Third, the Ghana summit demonstrated that dynamic spectrum and shared spectrum are not only about TV white spaces. Presenters talked about dynamic spectrum approaches to GSM spectrum, otherwise known as GSM white spaces.
Yes, the DSA is even considering the possibility that today's exclusive mobile spectrum will be shared in the future. I know this is anathema to some in the mobile industry, but sharing of spectrum should (and will) be the norm in the 2020s, rather than the rare exception it is today. This is the principal reason why I, a former senior spectrum regulator, chose to lead the DSA.
Fourth, several countries have announced dates when they will allow spectrum sharing in key bands. US regulators made their move in TVWS in December. Singapore just announced that 180 MHz of prime TV spectrum will be made available. Finland, Canada, Malawi, and South Africa are not far behind. Recently, Ofcom in the UK confirmed its intention to release more of the 5 GHz band for license-exempt use, find sub-GHz spectrum that can be shared for the Internet of Things, and find other bands for TVWS access, as Singapore has just done.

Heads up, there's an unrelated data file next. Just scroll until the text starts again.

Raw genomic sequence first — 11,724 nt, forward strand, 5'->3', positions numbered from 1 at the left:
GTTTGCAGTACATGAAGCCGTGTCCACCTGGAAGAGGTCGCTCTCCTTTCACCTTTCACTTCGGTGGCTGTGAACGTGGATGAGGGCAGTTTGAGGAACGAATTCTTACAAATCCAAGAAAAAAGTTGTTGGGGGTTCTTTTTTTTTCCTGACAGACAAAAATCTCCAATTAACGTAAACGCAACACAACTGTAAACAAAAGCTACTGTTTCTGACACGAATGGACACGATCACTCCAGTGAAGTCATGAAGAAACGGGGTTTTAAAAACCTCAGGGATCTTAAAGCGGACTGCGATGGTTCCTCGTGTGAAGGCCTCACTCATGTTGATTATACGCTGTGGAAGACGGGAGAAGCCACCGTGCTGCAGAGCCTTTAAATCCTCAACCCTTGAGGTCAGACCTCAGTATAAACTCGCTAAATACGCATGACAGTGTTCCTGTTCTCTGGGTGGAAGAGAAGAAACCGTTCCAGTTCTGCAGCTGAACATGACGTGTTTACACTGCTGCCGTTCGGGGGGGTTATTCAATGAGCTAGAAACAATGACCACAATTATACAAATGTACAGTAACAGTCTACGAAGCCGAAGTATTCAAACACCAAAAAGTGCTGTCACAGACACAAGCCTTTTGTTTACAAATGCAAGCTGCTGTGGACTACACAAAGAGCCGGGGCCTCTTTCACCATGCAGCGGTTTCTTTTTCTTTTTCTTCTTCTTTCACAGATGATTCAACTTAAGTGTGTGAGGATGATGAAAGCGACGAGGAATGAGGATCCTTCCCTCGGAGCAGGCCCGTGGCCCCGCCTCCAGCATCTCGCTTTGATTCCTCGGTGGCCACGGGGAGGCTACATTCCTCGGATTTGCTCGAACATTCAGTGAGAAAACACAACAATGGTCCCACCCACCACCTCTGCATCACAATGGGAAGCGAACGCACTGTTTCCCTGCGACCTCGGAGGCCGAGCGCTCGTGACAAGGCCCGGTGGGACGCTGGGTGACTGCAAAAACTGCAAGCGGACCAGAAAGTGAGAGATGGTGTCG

Fifth, the urgency and bandwagon around connecting the next 5 billion people is gathering momentum. It is already late. It also is fair and makes business sense to be inclusive.
All this said, spectrum sharing is not without its detractors, including key organizations and international institutions in our sector. The DSA supports and admires much of what these organizations have achieved and still continue to do, and it advises them not to become modern-day dinosaurs.
As the Chinese proverb says, those who say it cannot be done should get out of the way and not interrupt those doing it.
-- Prof. H. Nwana is executive director of the Dynamic Spectrum Alliance. He was group director for spectrum policy for four years at Ofcom, the UK communications regulator.